Mumps and Pregnancy
In order to make a mumps diagnosis during pregnancy, the doctor will ask a number of questions about a woman's medical history and perform a physical exam, looking for signs or symptoms of mumps. Diagnosing mumps can often be done just based on a woman's symptoms and findings on the physical exam. If the doctor is unsure, however, he or she may order tests that look for antibodies against the mumps virus or for the virus itself.
There is currently no treatment for mumps that can kill the virus. Because mumps is caused by a virus, antibiotics or other medications for mumps are not effective. Therefore, mumps treatment during pregnancy focuses on providing relief of symptoms as the body fights the virus. This is called supportive care.
(Click Treatment for Mumps for more information on how to manage symptoms of the disease.)
Most pregnant women, and their fetuses, recover from mumps without any long-term problems. However, there are a number of complications of mumps seen in pregnant women. Some of these complications can occur with other mumps symptoms. In other cases, these complications may develop without mumps symptoms. In rare cases, long-term problems can result, including deafness.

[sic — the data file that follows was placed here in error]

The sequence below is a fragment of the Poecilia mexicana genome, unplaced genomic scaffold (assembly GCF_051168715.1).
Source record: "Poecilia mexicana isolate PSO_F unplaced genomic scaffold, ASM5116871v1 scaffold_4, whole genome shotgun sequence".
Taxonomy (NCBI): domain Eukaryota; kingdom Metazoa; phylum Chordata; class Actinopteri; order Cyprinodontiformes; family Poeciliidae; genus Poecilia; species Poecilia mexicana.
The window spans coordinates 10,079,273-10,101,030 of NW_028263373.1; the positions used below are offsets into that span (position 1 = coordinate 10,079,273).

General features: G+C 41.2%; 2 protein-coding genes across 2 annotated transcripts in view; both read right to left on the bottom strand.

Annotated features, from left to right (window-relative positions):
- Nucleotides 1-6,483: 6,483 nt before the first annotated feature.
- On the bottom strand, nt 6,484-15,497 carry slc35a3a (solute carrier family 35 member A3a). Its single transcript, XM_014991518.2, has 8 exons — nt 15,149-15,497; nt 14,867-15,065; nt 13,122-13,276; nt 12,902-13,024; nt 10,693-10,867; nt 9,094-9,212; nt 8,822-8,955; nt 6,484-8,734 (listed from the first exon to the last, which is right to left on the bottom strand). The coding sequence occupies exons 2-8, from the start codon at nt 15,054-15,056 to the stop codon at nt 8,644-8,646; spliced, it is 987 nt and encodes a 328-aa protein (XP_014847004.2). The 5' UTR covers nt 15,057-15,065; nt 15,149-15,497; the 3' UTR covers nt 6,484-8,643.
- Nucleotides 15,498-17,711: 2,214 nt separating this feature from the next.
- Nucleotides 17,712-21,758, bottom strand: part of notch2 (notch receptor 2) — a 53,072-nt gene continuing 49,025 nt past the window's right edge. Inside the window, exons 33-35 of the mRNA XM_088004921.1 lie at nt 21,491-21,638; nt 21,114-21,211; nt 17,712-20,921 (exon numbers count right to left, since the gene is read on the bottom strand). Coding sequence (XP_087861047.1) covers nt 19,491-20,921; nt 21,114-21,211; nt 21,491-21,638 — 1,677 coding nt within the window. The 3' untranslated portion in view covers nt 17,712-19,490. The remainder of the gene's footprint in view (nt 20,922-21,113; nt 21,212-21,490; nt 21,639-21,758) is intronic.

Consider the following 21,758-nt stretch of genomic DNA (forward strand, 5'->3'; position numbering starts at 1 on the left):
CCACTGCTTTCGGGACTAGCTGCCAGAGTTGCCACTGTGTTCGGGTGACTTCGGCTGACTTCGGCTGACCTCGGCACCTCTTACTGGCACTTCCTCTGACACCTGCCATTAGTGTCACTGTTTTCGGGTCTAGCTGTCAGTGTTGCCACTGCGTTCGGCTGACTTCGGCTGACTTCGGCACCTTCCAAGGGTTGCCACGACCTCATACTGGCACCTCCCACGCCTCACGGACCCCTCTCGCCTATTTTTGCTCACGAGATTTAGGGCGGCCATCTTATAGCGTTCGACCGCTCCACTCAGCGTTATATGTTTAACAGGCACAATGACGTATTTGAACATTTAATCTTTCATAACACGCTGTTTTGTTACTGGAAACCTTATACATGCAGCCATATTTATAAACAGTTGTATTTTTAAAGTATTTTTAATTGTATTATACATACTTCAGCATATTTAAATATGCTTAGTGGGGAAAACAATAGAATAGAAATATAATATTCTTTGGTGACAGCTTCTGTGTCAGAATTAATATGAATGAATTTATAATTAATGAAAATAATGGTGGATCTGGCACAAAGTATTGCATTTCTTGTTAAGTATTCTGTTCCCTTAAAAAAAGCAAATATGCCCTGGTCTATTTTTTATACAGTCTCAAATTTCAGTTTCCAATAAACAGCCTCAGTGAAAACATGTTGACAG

Complications of mumps in pregnant women can include:
- Inflammation of the brain and/or tissue covering the brain and spinal cord (encephalitis or meningitis, respectively)
- Inflammation of the ovaries and/or breasts (oophoritis or mastitis, respectively)
- Deafness, usually permanent
Mumps has also been associated with spontaneous abortion, particularly in early pregnancy (also called a miscarriage). There is no evidence that pregnant women who develop mumps are more likely to have a baby with birth defects.